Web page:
Margaret Robertson never stepped foot in Joyce Vincent's apartment, but she did go to Joyce's neighborhood to look for a window to photograph, a window that would be the main visual of Dreams of Your Life. The visit to Joyce's neighborhood has stuck with her.

"I remember the day very clearly," she said. "It was gray and wet and nasty. And it's a busy but not particularly vibrant part of town. It's a run-down shopping center. Lots of traffic. Lots of noise. No kind of comfort or space. Mostly, you think about her last walk home and [wonder] what was the weather like on her last day?"

Morley's movie makes it clear that Joyce Vincent wasn't a woman to pity any more than we'd pity ourselves. She had good relationships and bad ones, good jobs and bad ones. She may have suffered domestic abuse. Her final home was subsidized to support battered women, but she was not without the connections we all have. Her family was thinned, but not in a very unusual way. Her mother had died when she was young. She was estranged from her father. But she had three sisters. She had neighbors, who would complain, after her death, about the noise from her TV. She was ordinary.

"She's emblematic of a larger issue," Robertson said. "That's the thing. If there was just this one particular haunted corner, where you could go, ‘Oh! The rest of the world is fine, and this is the place where we stand and feel sad about Joyce'—especially when it's not somebody you know—but it's not that...

"You walk three blocks away, and you go, ‘Well now I don't know who the person is who I should be feeling sad about.' Somebody behind one of these doors is lost and ignored and we all just walk past. Every block I passed, particularly in those high-density-population areas of London, [I thought], ‘This is happening in one way or the other and we're not seeing it.'"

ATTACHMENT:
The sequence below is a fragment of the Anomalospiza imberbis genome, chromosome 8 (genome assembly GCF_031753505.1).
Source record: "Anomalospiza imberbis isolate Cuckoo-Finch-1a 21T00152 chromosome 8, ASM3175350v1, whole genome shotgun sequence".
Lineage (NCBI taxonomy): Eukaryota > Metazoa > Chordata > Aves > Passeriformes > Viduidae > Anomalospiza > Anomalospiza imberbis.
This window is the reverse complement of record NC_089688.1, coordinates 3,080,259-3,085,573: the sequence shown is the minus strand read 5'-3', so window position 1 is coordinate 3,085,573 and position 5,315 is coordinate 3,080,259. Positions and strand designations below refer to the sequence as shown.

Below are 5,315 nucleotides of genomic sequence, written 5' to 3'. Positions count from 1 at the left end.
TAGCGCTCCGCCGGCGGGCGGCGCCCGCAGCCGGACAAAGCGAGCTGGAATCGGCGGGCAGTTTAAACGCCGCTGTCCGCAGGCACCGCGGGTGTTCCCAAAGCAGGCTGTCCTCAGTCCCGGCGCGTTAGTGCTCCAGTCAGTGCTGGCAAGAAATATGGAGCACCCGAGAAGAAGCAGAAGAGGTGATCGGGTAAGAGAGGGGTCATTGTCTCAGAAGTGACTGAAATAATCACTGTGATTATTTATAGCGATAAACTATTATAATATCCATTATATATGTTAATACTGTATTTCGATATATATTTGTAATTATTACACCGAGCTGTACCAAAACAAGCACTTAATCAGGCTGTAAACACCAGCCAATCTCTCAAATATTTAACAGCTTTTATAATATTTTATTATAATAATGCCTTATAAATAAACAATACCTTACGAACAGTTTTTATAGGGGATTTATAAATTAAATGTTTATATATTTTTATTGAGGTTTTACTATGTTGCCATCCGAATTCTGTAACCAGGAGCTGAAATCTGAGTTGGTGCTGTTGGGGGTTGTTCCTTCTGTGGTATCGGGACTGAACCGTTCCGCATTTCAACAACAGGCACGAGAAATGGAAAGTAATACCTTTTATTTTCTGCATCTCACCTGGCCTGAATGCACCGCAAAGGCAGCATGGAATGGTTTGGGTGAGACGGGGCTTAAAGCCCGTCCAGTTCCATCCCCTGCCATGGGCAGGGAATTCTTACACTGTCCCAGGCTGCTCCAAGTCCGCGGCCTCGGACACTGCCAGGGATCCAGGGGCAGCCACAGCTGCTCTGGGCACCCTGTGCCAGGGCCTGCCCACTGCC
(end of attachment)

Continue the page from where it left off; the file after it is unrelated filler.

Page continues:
A Normal Life, An Extraordinary Death and the Video Game That Wasn't Meant to BeS

Beneath that bleak cloud, it seems to matter less that Robertson couldn't figure out how to handle the emotions of Joyce's story in a video game. "Our experience isn't saying for one minute that you can't make a game about death. Or that you can't make a serious game."

She doesn't think her design struggles with the Joyce Vincent story condemn games to being some sort of lesser art. Quite the opposite: "I think it started to reassure me that games are their own thing. It doesn't make me sad that games can't be all those things, that games can't be a symphony and a sculpture and a film and all the rest of it…The idea that we're learning the hard edges is exciting to me, not terribly daunting.

There is no Joyce Vincent video game after all. Or is there? "I know from a theory point of view that this isn't a game," Robertson said of her creations. "I'm perfectly comfortable if the rest of the world thinks it is." There are more important things in life about which people should know the honest truth.

"Play" Dreams of Your Life here. Learn more about the ongoing SXSW game Would Anyone Miss You. And check for screenings at SXSW for the documentary Dreams of a Life.